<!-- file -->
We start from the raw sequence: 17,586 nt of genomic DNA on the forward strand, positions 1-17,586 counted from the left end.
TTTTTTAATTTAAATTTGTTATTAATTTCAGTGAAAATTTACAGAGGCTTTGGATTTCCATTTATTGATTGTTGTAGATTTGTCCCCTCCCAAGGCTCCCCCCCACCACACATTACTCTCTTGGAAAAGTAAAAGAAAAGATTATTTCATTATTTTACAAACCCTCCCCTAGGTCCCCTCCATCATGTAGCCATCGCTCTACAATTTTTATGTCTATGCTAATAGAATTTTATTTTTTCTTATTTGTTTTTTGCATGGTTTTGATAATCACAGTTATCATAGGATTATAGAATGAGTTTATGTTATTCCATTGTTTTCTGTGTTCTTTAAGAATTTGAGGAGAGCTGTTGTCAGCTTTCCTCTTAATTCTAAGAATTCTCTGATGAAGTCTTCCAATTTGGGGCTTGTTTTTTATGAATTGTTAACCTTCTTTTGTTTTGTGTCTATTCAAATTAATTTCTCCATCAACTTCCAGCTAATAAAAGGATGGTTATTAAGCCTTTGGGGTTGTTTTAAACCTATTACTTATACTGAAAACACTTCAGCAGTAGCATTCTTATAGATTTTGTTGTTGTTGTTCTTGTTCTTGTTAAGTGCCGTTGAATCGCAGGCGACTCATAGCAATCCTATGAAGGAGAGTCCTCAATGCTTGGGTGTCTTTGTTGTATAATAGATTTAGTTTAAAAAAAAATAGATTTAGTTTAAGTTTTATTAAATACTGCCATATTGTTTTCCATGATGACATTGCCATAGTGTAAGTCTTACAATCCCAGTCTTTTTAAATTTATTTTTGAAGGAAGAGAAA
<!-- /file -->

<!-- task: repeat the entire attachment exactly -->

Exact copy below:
We start from the raw sequence: 17,586 nt of genomic DNA on the forward strand, positions 1-17,586 counted from the left end.
TTTTTTAATTTAAATTTGTTATTAATTTCAGTGAAAATTTACAGAGGCTTTGGATTTCCATTTATTGATTGTTGTAGATTTGTCCCCTCCCAAGGCTCCCCCCCACCACACATTACTCTCTTGGAAAAGTAAAAGAAAAGATTATTTCATTATTTTACAAACCCTCCCCTAGGTCCCCTCCATCATGTAGCCATCGCTCTACAATTTTTATGTCTATGCTAATAGAATTTTATTTTTTCTTATTTGTTTTTTGCATGGTTTTGATAATCACAGTTATCATAGGATTATAGAATGAGTTTATGTTATTCCATTGTTTTCTGTGTTCTTTAAGAATTTGAGGAGAGCTGTTGTCAGCTTTCCTCTTAATTCTAAGAATTCTCTGATGAAGTCTTCCAATTTGGGGCTTGTTTTTTATGAATTGTTAACCTTCTTTTGTTTTGTGTCTATTCAAATTAATTTCTCCATCAACTTCCAGCTAATAAAAGGATGGTTATTAAGCCTTTGGGGTTGTTTTAAACCTATTACTTATACTGAAAACACTTCAGCAGTAGCATTCTTATAGATTTTGTTGTTGTTGTTCTTGTTCTTGTTAAGTGCCGTTGAATCGCAGGCGACTCATAGCAATCCTATGAAGGAGAGTCCTCAATGCTTGGGTGTCTTTGTTGTATAATAGATTTAGTTTAAAAAAAAATAGATTTAGTTTAAGTTTTATTAAATACTGCCATATTGTTTTCCATGATGACATTGCCATAGTGTAAGTCTTACAATCCCAGTCTTTTTAAATTTATTTTTGAAGGAAGAGAAA